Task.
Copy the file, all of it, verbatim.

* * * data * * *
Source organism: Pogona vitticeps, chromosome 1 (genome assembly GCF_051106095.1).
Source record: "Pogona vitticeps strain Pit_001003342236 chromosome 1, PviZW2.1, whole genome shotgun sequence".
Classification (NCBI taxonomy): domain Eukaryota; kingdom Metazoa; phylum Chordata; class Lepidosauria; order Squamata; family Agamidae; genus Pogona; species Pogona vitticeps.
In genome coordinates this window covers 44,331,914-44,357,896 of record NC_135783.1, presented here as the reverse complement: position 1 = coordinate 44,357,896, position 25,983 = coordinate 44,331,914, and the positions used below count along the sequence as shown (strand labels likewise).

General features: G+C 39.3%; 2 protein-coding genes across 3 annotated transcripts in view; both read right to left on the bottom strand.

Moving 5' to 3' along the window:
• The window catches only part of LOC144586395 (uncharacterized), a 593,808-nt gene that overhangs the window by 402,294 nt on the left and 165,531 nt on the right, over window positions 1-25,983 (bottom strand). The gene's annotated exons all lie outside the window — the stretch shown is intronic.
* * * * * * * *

Source organism: Pogona vitticeps, chromosome 1 (genome assembly GCF_051106095.1).
Source record: "Pogona vitticeps strain Pit_001003342236 chromosome 1, PviZW2.1, whole genome shotgun sequence".
Classification (NCBI taxonomy): domain Eukaryota; kingdom Metazoa; phylum Chordata; class Lepidosauria; order Squamata; family Agamidae; genus Pogona; species Pogona vitticeps.
In genome coordinates this window covers 44,331,914-44,357,896 of record NC_135783.1, presented here as the reverse complement: position 1 = coordinate 44,357,896, position 25,983 = coordinate 44,331,914, and the positions used below count along the sequence as shown (strand labels likewise).

General features: G+C 39.3%; 2 protein-coding genes across 3 annotated transcripts in view; both read right to left on the bottom strand.

Moving 5' to 3' along the window:
• The window catches only part of LOC144586395 (uncharacterized), a 593,808-nt gene that overhangs the window by 402,294 nt on the left and 165,531 nt on the right, over window positions 1-25,983 (bottom strand). The gene's annotated exons all lie outside the window — the stretch shown is intronic.